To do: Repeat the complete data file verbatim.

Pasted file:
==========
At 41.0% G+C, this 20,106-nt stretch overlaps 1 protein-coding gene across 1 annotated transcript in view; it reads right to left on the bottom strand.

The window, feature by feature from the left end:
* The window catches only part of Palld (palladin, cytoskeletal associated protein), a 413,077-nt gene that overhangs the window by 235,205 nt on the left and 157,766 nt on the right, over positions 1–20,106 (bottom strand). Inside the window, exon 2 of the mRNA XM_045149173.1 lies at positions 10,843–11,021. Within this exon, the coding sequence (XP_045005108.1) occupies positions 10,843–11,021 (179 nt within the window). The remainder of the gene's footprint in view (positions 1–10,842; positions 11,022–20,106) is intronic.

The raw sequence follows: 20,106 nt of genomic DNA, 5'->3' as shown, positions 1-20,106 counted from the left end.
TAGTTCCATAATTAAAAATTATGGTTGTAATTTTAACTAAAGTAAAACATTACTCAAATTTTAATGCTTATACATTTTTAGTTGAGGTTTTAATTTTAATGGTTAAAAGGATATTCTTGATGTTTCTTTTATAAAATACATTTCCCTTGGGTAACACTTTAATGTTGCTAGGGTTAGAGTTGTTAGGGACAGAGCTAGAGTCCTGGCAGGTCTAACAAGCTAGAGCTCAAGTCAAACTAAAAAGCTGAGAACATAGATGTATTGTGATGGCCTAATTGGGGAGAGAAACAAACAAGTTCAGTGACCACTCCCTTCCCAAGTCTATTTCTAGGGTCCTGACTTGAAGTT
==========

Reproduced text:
At 41.0% G+C, this 20,106-nt stretch overlaps 1 protein-coding gene across 1 annotated transcript in view; it reads right to left on the bottom strand.

The window, feature by feature from the left end:
* The window catches only part of Palld (palladin, cytoskeletal associated protein), a 413,077-nt gene that overhangs the window by 235,205 nt on the left and 157,766 nt on the right, over positions 1–20,106 (bottom strand). Inside the window, exon 2 of the mRNA XM_045149173.1 lies at positions 10,843–11,021. Within this exon, the coding sequence (XP_045005108.1) occupies positions 10,843–11,021 (179 nt within the window). The remainder of the gene's footprint in view (positions 1–10,842; positions 11,022–20,106) is intronic.

The raw sequence follows: 20,106 nt of genomic DNA, 5'->3' as shown, positions 1-20,106 counted from the left end.
TAGTTCCATAATTAAAAATTATGGTTGTAATTTTAACTAAAGTAAAACATTACTCAAATTTTAATGCTTATACATTTTTAGTTGAGGTTTTAATTTTAATGGTTAAAAGGATATTCTTGATGTTTCTTTTATAAAATACATTTCCCTTGGGTAACACTTTAATGTTGCTAGGGTTAGAGTTGTTAGGGACAGAGCTAGAGTCCTGGCAGGTCTAACAAGCTAGAGCTCAAGTCAAACTAAAAAGCTGAGAACATAGATGTATTGTGATGGCCTAATTGGGGAGAGAAACAAACAAGTTCAGTGACCACTCCCTTCCCAAGTCTATTTCTAGGGTCCTGACTTGAAGTT